The veiltail has a modified deep-and-round ryukin-shaped body, though without the dorsal 'hump' characteristic of ryukins. The hallmark of the breed is its lengthy and graceful double tail which is square-edged and without any forking or indentation between the lobes.
It also has a high, prominent and well-developed dorsal fin. The anal fins are paired and are quite well developed as well. The term 'veiltail' is commonly and erroneously applied to any goldfish displaying a long caudal, but true veiltails must have all the characteristics described above. Veiltails are available in many colors and may have either metallic or nacreous scales. They can grow from 8 to 12 inches (20 to 30 cm). They are not good swimmers but can be kept with other fancy goldfish. Veiltails will not accept temperatures below 55 °F (13 °C).
History and origins
The veiltail, a name coined by William T. Innes, originated in the United States in the 1890s when Franklin Barrett of Philadelphia crossed a Japanese-bred fringetail ryukin to a telescope eye goldfish that exhibited a short, square-edged caudal. According to William Seale this fringetail was one of many imported by the Wisconsin State Fish Commission for the World's Fair. However, these fish became sick with fungus and were not shown in the 1893 fair. Mr. Seale saved 5 or 6 of these fish and returned home to Philadelphia with them. Mr. Seale then sold one of these fish to Franklin Barrett for $15 and this was the fish Barrett used to cross to a short but square tailed telescope eye goldfish. The telescope eye goldfish used for this cross were obtained as imports by John Cugley of Philadelphia. This resulted in a strain of fish soon to be known throughout the world as Philadelphia veiltails. Although some have suggested that Philadelphia Veiltails died out in America, a man named Al Thomma was able to obtain stock from a John (Andy) W. Anderson of Philadelphia who possessed fish from the original Barrett line. Mr. Anderson worked for Innes Publishing as advertising editor and publisher of The Aquarium Magazine. Through the work of Al Thomma and Al Foster we still have the Philadelphia Veiltail today.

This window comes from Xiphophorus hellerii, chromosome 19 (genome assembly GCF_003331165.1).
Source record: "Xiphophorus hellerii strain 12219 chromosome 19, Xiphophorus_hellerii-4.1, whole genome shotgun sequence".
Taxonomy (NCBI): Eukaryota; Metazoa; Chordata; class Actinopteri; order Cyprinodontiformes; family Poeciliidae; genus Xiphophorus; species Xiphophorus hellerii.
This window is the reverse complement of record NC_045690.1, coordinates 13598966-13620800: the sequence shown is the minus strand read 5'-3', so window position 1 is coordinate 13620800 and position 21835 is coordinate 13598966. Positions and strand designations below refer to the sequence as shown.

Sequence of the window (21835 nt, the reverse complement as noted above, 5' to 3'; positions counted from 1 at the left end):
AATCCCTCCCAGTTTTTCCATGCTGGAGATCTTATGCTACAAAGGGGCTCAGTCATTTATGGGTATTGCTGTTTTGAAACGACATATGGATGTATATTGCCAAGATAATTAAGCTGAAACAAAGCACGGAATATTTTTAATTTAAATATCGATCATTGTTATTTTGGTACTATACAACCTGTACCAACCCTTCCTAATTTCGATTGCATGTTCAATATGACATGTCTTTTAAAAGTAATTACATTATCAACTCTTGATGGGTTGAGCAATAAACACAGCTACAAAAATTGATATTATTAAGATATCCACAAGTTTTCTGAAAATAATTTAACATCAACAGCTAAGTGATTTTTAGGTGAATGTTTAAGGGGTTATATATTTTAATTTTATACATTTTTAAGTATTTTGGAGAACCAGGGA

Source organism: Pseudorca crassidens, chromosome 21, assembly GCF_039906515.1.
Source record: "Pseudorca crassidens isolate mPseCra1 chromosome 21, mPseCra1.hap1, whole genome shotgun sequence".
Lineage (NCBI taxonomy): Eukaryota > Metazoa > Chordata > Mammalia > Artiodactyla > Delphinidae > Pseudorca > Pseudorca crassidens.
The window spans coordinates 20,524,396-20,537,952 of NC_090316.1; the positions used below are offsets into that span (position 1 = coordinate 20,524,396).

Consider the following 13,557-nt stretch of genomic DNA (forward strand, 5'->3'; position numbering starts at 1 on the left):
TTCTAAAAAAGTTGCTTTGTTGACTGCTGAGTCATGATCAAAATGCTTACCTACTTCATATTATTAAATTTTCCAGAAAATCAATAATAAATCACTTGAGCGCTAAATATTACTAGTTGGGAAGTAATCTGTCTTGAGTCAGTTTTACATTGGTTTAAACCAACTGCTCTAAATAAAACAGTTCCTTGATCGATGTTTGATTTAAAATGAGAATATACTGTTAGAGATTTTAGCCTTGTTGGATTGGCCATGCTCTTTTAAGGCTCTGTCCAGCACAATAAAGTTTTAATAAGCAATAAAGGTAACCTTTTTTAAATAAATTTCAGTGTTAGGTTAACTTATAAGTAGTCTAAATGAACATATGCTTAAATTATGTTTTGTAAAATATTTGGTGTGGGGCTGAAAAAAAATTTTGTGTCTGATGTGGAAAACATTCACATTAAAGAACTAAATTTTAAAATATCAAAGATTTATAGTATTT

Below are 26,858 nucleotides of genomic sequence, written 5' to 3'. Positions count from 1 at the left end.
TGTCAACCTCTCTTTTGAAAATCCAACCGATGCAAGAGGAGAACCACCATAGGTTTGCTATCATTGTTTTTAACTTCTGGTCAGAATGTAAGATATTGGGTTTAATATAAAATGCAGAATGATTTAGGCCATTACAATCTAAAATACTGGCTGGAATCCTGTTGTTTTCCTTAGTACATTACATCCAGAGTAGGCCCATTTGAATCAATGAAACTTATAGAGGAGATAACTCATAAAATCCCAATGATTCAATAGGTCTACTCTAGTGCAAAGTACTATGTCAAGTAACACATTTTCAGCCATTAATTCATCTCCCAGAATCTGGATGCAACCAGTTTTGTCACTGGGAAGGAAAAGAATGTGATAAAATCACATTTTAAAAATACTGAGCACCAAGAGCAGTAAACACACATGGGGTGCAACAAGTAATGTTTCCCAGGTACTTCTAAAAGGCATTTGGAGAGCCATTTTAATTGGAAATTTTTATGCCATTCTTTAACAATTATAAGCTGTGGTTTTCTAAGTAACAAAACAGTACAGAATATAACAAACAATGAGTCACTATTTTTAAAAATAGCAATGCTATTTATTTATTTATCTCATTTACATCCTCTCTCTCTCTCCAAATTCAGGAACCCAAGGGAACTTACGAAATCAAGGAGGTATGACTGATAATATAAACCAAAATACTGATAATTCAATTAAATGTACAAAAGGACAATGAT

The long and trailing tail of the veiltail is delicate and can be easily damaged. Veiltails are also susceptible to low water temperatures. Telescope-eyed veiltails have difficulty competing for food with more active goldfish.
- Andrews, Chris. An Interpet Guide to Fancy Goldfish, Interpet Publishing, 2002. - ISBN 1-902389-64-6
- Johnson, Dr. Erik L., D.V.M. and Richard E. Hess. Fancy Goldfish: A Complete Guide to Care and Collecting, Weatherhill, Shambala Publications, Inc., 2006. - ISBN 0-8348-0448-4
- Free Information Keeping Veiltail Goldfish
- "The Aquarium" magazine. March 1968.
- Aquarium Magazine, Goldfish Society of America, March 1968, p. 55.
- "Spike's Goldfish Guide" by Peter J. Ponzio. Mid-Atlantic Koi Club. 2007
- "The Goldfish Report" of the Goldfish Society of America March/April 2003.
- "The Goldfish Report" of the Goldfish Society of America July/August 2004